WILD SPIKENARD FALSE SOLOMON'S SEAL SOLOMON'S ZIGZAG
(Vagnera racemosa; Smilacina racemosa of Gray)
Flowers - White or greenish, small, slightly fragrant, in a
densely flowered terminal raceme. Perianth of 6 separate,
spreading segments; 6 stamens; 1 pistil. Stem: Simple, somewhat
angled, 1 to 3 ft. high, scaly below, leafy, and
hairy above. Leaves: Alternate and seated along stem, oblong,
lance-shaped, 3 to 6 in. long, finely hairy beneath. Rootstock:
Thick, fleshy. Fruit: A cluster of aromatic, round, pale red
Preferred Habitat - Moist woods, thickets, hillsides.
Flowering Season - May-July.
Distribution - Nova Scotia to Georgia; westward to Arizona and
As if to offer opportunities for comparison to the confused
novice, the true Solomon's seal and the so-called false species -
quite as honest a plant - usually grow near each other. Grace of
line, rather than beauty of blossom, gives them both their chief
charm. But the feathery plume of greenish-white blossoms that
crowns the false Solomon's seal's somewhat zig-zagged stem is
very different from the small, greenish, bell-shaped flowers,
usually nodding in pairs along the stem, under the leaves, from
the axils of the true Solomon's seal. Later in summer, when
hungry birds wander through the woods with increased families,
the wild spikenard offers them branching clusters of pale red
speckled berries, whereas the latter plant feasts them with
blue-black fruit, in the hope that they will drop the seeds miles
By clustering its small, slightly fragrant flowers at the end of
its stem, the wild spikenard offers a more taking advertisement
to its insect friends than its cousin can show. A few flies and
beetles visit them; but apparently the less specialized bees,
chiefly those of the Halictus tribe, which predominate in May,
are the principal guests. These alight in the center of the
widely expanded blossoms set on the upper side of the branching
raceme so as to make their nectar and pollen easily accessible;
and as the newly opened flower has its stigma already receptive
to pollen brought to it while its own anthers are closed, it
follows the plant is dependent upon the bees' help, as well as
the birds', to perpetuate itself.
The STAR-FLOWERED SOLOMON'S SEAL (V. stellata), found from the
Atlantic to the Pacific, from Newfoundland as far south as
Kansas, has larger, but fewer, flowers than the wild spikenard,
at the end of its erect, low-growing stem. Where the two species
grow together - and they often do - it will be noticed that the
star-flowered one frequently forms colonies on rich, moist banks,
its leaves partly clasp the stem, and its berries, which may be
entirely black, are more frequently green, with six black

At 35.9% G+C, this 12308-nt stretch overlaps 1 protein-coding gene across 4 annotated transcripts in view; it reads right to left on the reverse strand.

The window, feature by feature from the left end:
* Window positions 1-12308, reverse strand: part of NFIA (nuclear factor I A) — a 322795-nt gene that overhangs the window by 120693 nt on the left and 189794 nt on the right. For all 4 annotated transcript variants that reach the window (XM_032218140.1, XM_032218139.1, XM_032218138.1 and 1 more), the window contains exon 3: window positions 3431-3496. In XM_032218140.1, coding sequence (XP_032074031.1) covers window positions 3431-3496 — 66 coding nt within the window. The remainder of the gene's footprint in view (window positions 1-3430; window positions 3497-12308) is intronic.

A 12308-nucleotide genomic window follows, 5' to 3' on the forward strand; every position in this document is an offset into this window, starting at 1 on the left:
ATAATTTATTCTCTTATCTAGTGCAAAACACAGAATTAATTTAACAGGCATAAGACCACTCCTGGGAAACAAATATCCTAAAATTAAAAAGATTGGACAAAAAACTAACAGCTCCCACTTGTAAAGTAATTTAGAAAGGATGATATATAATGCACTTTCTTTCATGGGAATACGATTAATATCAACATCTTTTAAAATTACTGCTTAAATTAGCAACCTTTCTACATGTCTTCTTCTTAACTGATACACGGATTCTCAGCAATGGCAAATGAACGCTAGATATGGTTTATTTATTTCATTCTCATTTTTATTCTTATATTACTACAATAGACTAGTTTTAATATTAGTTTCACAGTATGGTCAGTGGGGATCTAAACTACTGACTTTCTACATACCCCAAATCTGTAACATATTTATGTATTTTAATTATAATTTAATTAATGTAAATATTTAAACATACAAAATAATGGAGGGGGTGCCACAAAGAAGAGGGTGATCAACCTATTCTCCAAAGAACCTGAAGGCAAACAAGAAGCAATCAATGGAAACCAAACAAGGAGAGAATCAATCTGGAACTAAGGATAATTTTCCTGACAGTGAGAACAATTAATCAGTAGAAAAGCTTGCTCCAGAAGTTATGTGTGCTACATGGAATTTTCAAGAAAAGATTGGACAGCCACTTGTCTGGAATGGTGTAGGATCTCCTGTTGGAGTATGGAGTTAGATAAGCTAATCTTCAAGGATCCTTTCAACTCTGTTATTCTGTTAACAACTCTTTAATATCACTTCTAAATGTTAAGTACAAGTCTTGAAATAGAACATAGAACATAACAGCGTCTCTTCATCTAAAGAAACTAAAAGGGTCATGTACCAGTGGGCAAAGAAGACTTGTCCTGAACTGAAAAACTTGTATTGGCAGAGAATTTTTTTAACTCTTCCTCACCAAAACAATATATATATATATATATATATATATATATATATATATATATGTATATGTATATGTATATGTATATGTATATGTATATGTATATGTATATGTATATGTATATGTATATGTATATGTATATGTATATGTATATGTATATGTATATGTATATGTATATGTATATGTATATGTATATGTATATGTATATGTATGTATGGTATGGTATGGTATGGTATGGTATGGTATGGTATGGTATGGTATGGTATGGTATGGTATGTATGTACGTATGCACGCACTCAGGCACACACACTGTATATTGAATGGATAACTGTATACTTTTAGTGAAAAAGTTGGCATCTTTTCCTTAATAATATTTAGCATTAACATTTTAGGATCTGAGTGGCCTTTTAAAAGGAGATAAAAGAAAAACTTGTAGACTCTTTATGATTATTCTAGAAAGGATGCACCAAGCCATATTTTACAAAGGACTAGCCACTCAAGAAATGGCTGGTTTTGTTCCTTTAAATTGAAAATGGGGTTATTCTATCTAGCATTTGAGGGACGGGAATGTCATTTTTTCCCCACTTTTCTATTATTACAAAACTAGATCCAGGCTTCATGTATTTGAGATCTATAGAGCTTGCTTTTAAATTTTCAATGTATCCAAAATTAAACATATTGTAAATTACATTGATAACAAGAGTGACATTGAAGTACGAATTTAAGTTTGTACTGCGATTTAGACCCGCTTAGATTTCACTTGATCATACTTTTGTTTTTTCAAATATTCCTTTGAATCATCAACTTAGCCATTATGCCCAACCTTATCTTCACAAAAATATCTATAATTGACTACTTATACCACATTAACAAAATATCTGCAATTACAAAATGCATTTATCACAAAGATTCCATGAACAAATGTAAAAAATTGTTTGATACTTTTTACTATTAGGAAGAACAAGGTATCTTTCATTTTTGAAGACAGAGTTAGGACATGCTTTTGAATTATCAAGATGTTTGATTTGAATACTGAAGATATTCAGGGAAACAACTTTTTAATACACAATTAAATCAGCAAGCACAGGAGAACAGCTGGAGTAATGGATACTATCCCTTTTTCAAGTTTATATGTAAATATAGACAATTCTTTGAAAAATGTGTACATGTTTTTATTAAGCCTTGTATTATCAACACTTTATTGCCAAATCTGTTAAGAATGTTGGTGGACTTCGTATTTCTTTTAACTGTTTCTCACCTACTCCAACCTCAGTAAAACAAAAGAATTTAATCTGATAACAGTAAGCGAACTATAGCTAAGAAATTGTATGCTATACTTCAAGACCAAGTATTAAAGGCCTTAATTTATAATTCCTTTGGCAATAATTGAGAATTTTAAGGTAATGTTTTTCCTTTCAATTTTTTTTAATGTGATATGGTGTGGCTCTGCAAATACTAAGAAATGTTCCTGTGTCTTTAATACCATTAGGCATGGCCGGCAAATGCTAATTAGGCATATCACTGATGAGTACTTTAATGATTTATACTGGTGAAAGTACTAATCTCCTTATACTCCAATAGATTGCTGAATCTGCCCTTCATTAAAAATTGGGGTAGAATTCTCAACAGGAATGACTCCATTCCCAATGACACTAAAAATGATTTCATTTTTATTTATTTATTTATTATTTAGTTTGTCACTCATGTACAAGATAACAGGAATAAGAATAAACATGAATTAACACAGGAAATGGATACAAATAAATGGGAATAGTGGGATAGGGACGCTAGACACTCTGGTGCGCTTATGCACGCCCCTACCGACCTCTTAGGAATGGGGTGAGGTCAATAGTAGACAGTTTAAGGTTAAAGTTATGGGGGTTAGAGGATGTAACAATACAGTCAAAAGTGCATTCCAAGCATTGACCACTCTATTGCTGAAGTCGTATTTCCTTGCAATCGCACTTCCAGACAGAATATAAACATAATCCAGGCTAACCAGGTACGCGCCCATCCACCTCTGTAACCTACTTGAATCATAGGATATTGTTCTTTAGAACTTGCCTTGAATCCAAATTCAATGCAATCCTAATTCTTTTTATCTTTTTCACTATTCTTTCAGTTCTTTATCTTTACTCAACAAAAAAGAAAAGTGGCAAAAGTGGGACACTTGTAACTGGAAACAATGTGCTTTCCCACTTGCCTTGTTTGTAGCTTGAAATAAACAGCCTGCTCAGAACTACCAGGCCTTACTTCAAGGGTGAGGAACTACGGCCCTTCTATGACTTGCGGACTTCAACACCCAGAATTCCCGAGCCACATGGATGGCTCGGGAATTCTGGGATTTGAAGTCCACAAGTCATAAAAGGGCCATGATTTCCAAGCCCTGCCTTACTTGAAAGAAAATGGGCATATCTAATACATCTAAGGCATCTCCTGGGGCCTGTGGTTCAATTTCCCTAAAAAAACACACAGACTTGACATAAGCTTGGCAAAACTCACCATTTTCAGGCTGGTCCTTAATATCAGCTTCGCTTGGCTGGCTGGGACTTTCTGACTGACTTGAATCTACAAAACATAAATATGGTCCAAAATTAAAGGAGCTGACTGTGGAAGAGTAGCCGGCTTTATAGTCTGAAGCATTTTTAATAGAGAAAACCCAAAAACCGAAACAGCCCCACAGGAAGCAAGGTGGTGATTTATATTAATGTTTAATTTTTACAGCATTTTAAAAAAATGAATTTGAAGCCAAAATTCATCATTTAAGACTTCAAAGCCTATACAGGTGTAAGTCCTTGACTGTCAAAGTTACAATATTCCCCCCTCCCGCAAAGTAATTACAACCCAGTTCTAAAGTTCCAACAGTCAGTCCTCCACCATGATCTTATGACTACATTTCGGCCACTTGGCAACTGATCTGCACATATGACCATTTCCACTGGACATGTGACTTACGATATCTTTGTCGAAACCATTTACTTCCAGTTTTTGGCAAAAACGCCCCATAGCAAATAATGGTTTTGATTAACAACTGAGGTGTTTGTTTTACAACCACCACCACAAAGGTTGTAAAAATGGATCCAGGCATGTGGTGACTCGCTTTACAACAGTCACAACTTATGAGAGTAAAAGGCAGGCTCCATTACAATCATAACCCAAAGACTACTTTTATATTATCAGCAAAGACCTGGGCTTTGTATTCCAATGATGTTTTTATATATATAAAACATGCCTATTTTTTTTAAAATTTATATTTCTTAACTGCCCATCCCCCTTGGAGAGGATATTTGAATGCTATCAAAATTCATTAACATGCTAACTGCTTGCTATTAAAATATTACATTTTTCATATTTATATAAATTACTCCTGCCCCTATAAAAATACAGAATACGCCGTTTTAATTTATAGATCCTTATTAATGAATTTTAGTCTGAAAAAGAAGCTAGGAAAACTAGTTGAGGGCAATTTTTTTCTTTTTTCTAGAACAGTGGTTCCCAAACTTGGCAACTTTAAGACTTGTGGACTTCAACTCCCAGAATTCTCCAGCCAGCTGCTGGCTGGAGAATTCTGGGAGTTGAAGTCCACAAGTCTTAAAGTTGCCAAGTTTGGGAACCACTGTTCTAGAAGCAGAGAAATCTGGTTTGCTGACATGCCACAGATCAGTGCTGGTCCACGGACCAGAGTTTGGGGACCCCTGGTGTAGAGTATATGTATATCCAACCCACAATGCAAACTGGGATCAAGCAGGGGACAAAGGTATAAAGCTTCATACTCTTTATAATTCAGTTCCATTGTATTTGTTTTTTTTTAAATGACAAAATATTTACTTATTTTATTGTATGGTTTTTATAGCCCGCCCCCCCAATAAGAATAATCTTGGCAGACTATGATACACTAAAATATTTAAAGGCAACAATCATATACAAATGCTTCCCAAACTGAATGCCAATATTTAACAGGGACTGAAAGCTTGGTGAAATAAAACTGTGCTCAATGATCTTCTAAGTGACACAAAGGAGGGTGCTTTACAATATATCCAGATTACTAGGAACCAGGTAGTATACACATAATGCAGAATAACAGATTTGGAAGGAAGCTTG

The TWO-LEAVED SOLOMON'S SEAL, or FALSE LILY-OF-THE-VALLEY
(Unifolium Canadense), very common in moist woods and thickets
North and West, is a curious little plant, sometimes with only a
solitary, long-petioled leaf; but where many of these sterile
plants grow together, forming shining beds. Other individuals
lift a white-flowered raceme six inches above the ground; and on
the slender, often zig-zagged flowering stem there may be one to
three, but usually two, ovate leaves, pointed at the apex,
heart-shaped at the base, either seated on it, one above the
other, or standing out from it on distinct but short petioles.
This flower has only four segments and four stamens. Like the
wild spikenard, the little plant bears clusters of pale red
speckled berries in autumn.
HAIRY or TRUE or TWIN-FLOWERED SOLOMON'S SEAL
(Polygonatum biftorum) Lily-of-the-Valley family
Flowers - Whitish or yellowish green, tubular, bell-shaped, 1 to
4, but usually 2, drooping on slender peduncles from leaf axils.
Perianth 6-lobed at entrance, but not spreading; 6 stamens, the
filaments roughened; 1 pistil. Stem: Simple, slender, arching,
leafy, 8 in. to 3 ft. long. Leaves: Oval, pointed, or
lance-shaped, alternate, 2 to 4 in. long, seated on stem, pale
beneath and softly hairy along veins. Rootstock: Thick,
horizontal, jointed, scarred. (Polygonatum = many joints). Fruit:
A blue-black berry.
Preferred Habitat - Woods, thickets, shady banks.
Flowering Season - April-June.
Distribution - New Brunswick to Florida, westward to Michigan.
>From a many-jointed, thick rootstock a single graceful curved
stem arises each spring, withers after fruiting, and leaves a
round scar, whose outlines suggested to the fanciful man who
named the genus the seal of Israel's wise king. Thus one may know
the age of a root by its seals, as one tells that of a tree by
the rings in its trunk.
The dingy little cylindric flowers, hidden beneath the leaves,
may be either self-pollenized or cross-pollenized by the
bumblebees to which they are adapted. "We may suppose," says
Professor Robertson, "that the pendulous position of the flowers
owes its origin to the fact that it renders them less convenient
to other insects, but equally convenient to the higher bees which
are the most efficient pollinators; and that the resulting
protection to pollen and nectar is merely an incidental effect."
Certain Lepidoptera, and small insects which crawl into the
cylinder, visit all the Solomon's seals.
The SMOOTH SOLOMON'S SEAL (P. commutatum; P.giganteum of Gray),
with much the same range as its smaller relative, grows in moist